Fortune and misfortune – the landed estates of Ireland

Staircase in abandoned house

Just as documents are the records of past deeds and thoughts, the old landed houses dotting the Irish landscape leave an imprint of past fortunes and misfortunes. Often handed from generation to generation or sold to other landed gentry these properties now represent a silent history. Many are no longer viable or structurally sound but were once grand dwellings, as well as estates that provided employment. Where records of these estates can be found, they provide a rich source of information about a locale, often containing legal papers such as deeds, leases and conveyances as well as correspondence, accounts and other manuscripts that can show how estates were managed.

In 1837 for example, Samuel Lewis listed Tintern, Co. Wexford as the property of Caesar Colclough, Esq., whose agent J. W. Goff, Esq resided at the family mansion. The property was said at that time to have been ‘beautifully situated’ and the cottages of the farmers and peasantry ‘exhibit a considerable degree of neatness and comfort’. A search of the 1901 Census shows that many people in the area worked on the estate including Mary Fitzgerald who was a Parlour Maid and Robert Power who was a Coachman.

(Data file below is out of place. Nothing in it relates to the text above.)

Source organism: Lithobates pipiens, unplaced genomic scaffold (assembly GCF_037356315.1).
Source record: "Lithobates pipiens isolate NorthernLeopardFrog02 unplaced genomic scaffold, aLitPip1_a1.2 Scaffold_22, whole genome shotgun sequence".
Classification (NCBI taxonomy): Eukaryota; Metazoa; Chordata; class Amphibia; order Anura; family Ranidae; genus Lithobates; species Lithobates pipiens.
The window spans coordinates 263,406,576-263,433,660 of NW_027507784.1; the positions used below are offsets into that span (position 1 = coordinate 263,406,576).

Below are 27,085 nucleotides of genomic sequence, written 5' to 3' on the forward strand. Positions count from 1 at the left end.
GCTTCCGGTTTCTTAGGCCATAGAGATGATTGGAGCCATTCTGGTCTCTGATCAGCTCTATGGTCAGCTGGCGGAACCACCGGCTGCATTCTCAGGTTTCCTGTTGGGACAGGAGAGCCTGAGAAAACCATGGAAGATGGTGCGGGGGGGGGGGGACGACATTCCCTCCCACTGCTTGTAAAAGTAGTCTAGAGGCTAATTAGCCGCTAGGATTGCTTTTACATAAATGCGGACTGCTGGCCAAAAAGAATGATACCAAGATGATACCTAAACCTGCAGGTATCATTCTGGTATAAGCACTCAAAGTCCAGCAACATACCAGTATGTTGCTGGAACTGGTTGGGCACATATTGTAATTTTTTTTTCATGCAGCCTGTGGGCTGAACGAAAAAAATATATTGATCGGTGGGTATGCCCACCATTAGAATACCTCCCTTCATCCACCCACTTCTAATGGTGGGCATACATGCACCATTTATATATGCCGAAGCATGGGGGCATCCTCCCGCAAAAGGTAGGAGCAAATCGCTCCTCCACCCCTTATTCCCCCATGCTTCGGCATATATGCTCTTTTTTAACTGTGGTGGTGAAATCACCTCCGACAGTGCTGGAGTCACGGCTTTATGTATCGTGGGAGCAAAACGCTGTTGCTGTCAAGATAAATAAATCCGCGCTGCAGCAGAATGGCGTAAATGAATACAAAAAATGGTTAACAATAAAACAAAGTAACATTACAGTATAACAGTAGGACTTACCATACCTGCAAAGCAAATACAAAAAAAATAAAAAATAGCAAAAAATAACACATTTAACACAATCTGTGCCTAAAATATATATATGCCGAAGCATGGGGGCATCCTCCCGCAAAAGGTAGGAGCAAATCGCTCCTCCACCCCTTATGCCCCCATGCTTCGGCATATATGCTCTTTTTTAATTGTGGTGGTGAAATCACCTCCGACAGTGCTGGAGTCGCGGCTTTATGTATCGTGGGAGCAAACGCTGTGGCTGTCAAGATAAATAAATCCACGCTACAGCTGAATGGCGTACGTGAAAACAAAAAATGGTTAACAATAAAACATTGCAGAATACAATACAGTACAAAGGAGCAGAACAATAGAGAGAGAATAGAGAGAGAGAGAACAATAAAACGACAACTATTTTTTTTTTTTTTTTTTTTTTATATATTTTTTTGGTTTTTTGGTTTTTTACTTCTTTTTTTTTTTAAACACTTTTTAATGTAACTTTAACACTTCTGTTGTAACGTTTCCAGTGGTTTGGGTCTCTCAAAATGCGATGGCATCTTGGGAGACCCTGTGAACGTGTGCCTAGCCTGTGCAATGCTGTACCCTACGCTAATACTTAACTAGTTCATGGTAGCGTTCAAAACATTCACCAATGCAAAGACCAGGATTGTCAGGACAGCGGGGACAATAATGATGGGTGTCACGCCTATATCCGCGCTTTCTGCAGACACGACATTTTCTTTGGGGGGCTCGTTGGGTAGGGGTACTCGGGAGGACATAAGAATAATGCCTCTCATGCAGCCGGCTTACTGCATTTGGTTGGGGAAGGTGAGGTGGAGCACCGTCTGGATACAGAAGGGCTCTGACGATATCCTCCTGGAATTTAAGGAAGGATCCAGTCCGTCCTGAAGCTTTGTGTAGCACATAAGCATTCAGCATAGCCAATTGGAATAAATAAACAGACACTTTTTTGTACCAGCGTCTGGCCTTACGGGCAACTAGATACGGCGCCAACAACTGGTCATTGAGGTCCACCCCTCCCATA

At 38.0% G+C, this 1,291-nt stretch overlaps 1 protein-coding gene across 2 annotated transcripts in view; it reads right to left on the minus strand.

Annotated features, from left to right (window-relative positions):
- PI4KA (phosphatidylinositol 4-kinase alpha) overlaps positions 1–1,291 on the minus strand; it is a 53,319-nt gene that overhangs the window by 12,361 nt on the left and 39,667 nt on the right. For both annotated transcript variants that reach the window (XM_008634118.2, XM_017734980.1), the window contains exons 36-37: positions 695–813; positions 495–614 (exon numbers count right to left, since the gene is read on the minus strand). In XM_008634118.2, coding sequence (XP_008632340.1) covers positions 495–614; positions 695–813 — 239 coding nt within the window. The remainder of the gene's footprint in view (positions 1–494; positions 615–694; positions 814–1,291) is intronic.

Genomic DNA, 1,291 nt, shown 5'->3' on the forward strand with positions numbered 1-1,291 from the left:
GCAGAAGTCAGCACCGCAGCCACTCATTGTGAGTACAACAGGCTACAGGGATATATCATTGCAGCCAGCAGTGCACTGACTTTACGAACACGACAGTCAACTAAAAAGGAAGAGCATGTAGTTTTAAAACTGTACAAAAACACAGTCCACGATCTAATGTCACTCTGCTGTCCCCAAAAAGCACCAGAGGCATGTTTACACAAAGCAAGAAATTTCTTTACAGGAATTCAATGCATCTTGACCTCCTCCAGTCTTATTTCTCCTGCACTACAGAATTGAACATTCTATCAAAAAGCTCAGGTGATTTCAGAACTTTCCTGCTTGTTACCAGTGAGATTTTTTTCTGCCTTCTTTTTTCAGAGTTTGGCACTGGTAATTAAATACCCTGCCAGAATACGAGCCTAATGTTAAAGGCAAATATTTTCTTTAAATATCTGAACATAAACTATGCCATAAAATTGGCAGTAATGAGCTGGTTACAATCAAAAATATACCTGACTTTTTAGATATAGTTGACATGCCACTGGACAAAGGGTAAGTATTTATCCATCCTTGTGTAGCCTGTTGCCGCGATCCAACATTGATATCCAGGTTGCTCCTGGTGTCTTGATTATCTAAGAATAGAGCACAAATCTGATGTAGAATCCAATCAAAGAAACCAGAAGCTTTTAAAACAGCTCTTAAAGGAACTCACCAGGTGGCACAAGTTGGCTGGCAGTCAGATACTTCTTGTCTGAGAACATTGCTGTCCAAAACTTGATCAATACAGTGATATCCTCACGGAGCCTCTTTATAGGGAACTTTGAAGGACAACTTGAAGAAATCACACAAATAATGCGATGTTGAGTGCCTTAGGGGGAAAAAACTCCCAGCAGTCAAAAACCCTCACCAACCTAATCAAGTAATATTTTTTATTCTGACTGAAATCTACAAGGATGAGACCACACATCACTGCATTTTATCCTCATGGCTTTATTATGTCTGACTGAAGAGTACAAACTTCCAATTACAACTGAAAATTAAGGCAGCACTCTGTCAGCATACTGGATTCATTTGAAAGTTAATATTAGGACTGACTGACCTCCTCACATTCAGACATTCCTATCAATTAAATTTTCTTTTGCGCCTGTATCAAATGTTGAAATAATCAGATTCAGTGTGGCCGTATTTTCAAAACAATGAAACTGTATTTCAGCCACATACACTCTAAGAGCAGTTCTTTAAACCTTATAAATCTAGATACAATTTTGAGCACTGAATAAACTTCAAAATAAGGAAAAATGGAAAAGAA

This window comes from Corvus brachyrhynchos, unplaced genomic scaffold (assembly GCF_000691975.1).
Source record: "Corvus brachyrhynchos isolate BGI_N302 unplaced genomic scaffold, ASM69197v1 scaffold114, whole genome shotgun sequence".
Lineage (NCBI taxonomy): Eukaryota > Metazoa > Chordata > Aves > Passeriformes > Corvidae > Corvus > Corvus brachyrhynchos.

Abandoned room

Those estates subject to the Encumbered Estates Court and later the Landed Estates Court were part of a process that created important records. These can potentially hold additional information about the people in an area, those working on the estates and those leasing lands. The Courts facilitated the sale of bankrupt estates as by the middle of the 19th Century many estates were stretched beyond their means and had to be sold to pay family debts run up over many years, sometimes over many generations. Part of the records of the estates for sale include rentals, maps and details of leases. The process was a little like the sale of a house today, and produced a type of sales catalogue that aimed to tempt perspective buyers. Once the estates creditors were paid the new owners could take possession of the property.

The lots intended for sale in the various estates were listed by townland. In addition, details of the tenants, length of lease, amount of land leased, and description of the lands were recorded along with a map. What is important is that the names of people who may not be listed in any other records are recorded. Church records may not begin until the later 1800s for example and so these rental details can be very useful. Many researching the records will be unlucky but where people are named and a family connection made, it can be a fascinating addition to family information. The records are available online at Find My Past or offline at the National Archives, Dublin.

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